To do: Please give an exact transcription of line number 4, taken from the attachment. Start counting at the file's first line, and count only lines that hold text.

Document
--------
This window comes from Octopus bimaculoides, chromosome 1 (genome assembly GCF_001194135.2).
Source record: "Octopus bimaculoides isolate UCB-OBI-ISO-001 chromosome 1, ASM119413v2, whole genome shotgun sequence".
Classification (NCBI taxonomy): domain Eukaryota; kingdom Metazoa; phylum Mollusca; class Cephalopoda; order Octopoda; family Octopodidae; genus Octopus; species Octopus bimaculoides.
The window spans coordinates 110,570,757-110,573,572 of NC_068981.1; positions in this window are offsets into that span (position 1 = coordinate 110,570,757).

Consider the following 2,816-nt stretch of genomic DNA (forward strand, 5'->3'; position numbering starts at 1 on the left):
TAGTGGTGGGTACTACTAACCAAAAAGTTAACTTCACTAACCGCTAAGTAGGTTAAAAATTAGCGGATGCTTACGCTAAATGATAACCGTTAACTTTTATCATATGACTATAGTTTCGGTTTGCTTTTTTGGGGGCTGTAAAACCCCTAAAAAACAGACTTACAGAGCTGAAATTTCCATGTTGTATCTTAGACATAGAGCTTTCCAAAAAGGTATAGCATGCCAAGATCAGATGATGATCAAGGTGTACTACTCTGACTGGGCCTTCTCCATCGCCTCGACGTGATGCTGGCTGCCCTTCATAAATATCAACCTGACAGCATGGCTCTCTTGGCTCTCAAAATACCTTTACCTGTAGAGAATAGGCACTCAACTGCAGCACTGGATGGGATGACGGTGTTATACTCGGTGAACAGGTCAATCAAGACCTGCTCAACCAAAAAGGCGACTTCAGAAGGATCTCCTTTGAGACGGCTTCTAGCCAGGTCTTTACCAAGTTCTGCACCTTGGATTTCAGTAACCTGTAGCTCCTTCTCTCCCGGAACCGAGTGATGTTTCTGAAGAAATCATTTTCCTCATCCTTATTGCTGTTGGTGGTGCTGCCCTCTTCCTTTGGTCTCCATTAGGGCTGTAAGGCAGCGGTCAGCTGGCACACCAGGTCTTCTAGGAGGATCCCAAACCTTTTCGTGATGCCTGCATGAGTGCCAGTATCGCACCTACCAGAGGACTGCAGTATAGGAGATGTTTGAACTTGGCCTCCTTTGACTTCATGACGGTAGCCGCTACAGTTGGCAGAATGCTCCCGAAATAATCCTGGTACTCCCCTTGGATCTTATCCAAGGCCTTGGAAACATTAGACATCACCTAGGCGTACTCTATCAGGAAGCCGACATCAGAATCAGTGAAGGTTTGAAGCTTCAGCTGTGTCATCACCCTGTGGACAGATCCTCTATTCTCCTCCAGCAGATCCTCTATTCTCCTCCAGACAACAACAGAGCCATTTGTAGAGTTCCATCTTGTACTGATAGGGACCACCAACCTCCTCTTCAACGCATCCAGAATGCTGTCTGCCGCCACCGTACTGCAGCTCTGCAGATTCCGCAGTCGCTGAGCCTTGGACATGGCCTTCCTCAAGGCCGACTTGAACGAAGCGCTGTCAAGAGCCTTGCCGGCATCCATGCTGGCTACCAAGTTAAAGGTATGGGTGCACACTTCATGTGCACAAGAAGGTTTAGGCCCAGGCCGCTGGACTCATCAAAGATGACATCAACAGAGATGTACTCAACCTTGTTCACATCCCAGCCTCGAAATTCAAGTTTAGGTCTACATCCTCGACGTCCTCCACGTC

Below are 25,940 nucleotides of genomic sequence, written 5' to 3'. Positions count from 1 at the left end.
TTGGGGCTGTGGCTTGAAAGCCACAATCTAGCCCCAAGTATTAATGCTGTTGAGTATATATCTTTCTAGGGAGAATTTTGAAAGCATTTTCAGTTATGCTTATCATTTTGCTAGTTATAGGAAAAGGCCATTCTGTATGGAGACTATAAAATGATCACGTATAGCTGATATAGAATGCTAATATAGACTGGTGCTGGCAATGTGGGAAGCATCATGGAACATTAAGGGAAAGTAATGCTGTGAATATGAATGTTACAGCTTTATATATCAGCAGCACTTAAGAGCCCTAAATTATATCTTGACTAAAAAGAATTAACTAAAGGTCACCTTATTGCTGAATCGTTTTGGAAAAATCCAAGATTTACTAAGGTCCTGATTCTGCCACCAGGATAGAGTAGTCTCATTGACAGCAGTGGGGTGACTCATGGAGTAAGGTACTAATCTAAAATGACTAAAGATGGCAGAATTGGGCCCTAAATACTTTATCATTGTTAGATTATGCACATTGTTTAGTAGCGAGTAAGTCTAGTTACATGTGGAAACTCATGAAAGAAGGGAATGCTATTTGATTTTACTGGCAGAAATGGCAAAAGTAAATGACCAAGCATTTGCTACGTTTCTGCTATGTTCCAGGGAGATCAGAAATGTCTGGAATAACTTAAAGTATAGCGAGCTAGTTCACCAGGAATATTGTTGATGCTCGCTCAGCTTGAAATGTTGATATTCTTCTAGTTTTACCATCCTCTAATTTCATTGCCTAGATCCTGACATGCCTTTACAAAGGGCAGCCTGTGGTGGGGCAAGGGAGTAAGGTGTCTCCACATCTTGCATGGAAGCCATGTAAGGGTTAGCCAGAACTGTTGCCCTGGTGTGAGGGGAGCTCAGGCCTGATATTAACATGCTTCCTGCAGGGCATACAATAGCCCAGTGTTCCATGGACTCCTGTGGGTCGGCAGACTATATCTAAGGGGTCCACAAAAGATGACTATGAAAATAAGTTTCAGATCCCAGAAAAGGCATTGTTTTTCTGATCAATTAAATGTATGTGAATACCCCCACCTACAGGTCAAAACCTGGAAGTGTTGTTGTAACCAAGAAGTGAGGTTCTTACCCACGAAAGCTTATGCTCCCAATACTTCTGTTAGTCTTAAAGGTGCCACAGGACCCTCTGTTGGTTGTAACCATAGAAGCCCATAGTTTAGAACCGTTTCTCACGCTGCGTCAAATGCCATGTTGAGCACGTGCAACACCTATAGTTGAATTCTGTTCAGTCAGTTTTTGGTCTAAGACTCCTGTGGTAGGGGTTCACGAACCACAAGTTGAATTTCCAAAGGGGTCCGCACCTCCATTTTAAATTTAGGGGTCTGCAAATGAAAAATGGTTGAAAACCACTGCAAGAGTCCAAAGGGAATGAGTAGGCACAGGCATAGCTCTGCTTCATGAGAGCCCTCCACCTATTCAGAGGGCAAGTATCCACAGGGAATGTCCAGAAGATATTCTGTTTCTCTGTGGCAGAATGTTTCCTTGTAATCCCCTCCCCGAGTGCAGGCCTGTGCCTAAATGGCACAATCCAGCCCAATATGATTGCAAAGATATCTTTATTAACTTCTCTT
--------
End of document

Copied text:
The window spans coordinates 110,570,757-110,573,572 of NC_068981.1; positions in this window are offsets into that span (position 1 = coordinate 110,570,757).